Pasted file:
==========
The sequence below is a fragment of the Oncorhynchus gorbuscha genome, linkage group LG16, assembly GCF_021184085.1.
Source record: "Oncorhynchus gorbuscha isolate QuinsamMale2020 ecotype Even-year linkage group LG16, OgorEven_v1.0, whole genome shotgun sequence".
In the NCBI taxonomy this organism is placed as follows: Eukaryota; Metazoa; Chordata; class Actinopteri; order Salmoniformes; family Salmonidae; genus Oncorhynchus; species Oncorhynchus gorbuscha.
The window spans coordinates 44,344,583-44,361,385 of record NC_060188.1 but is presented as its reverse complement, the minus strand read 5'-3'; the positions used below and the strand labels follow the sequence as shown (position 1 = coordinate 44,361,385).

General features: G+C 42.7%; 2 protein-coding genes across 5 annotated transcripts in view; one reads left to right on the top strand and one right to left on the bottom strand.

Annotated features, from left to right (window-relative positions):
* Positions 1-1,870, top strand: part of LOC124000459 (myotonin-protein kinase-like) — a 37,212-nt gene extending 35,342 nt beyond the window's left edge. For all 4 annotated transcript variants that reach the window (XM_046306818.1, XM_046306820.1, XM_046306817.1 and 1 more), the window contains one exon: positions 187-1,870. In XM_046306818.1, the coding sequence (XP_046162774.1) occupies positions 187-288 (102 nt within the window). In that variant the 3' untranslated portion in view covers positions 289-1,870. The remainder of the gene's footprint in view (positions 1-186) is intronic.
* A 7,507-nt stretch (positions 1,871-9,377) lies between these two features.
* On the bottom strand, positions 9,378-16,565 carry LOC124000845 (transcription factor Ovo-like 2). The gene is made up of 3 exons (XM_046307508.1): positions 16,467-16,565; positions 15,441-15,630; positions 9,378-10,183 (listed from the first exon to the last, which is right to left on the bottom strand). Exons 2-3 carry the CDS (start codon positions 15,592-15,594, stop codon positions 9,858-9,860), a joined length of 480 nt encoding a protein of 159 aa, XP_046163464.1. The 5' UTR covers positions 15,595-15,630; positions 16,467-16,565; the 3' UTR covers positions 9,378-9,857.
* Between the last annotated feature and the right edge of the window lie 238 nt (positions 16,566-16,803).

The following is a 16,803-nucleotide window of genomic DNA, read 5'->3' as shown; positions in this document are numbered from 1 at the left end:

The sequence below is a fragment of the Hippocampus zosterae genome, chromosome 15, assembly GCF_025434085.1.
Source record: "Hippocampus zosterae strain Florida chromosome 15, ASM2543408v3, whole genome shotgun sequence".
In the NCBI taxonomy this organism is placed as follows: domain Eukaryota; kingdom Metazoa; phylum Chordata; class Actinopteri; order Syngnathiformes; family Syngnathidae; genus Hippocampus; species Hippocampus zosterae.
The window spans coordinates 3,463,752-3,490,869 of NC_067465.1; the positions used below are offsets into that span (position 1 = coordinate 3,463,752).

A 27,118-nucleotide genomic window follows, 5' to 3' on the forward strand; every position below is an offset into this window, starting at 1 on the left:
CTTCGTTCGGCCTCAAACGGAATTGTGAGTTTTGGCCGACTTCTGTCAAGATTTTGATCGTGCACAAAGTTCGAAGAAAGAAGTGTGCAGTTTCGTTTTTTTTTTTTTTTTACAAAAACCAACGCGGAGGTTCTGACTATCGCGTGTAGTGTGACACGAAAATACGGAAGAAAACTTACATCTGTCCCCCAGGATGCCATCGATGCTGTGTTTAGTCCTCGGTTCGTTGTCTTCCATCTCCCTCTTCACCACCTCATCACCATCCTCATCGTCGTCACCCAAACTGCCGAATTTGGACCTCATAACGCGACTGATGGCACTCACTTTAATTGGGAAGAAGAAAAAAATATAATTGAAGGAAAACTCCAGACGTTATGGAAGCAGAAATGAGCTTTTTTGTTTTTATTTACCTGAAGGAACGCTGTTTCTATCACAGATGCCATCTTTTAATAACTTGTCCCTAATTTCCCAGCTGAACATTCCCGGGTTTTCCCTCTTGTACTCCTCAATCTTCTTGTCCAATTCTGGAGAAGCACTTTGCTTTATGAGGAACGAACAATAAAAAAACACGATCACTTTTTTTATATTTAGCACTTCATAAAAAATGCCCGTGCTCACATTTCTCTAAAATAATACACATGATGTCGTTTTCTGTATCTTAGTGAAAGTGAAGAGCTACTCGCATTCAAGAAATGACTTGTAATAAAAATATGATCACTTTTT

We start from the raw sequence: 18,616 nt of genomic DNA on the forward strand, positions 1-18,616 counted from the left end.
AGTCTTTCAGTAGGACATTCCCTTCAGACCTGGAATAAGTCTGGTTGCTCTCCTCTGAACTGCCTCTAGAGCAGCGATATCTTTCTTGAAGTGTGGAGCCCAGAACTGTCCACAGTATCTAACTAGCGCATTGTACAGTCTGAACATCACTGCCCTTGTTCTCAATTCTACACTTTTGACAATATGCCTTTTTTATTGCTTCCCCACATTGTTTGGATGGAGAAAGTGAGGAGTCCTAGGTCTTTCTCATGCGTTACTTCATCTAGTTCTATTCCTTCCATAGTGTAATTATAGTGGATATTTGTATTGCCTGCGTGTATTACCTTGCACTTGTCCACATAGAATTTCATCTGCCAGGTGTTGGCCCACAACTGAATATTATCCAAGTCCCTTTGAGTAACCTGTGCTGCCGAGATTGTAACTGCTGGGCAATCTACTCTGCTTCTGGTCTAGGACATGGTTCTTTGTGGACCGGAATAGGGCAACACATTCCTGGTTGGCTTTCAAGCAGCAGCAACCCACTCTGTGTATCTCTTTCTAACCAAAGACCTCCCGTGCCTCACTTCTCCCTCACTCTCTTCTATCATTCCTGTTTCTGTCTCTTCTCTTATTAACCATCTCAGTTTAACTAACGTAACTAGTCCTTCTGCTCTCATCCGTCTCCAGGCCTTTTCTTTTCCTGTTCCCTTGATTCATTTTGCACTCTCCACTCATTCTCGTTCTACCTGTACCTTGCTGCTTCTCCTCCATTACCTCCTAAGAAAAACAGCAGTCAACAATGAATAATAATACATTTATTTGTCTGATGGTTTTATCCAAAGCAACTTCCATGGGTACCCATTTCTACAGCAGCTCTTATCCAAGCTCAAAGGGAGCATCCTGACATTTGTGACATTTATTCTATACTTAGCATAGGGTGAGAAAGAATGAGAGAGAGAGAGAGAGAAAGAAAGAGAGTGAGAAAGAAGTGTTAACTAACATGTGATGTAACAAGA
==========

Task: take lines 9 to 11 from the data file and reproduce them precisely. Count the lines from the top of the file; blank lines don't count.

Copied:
* On the bottom strand, positions 9,378-16,565 carry LOC124000845 (transcription factor Ovo-like 2). The gene is made up of 3 exons (XM_046307508.1): positions 16,467-16,565; positions 15,441-15,630; positions 9,378-10,183 (listed from the first exon to the last, which is right to left on the bottom strand). Exons 2-3 carry the CDS (start codon positions 15,592-15,594, stop codon positions 9,858-9,860), a joined length of 480 nt encoding a protein of 159 aa, XP_046163464.1. The 5' UTR covers positions 15,595-15,630; positions 16,467-16,565; the 3' UTR covers positions 9,378-9,857.
* Between the last annotated feature and the right edge of the window lie 238 nt (positions 16,566-16,803).

The following is a 16,803-nucleotide window of genomic DNA, read 5'->3' as shown; positions in this document are numbered from 1 at the left end: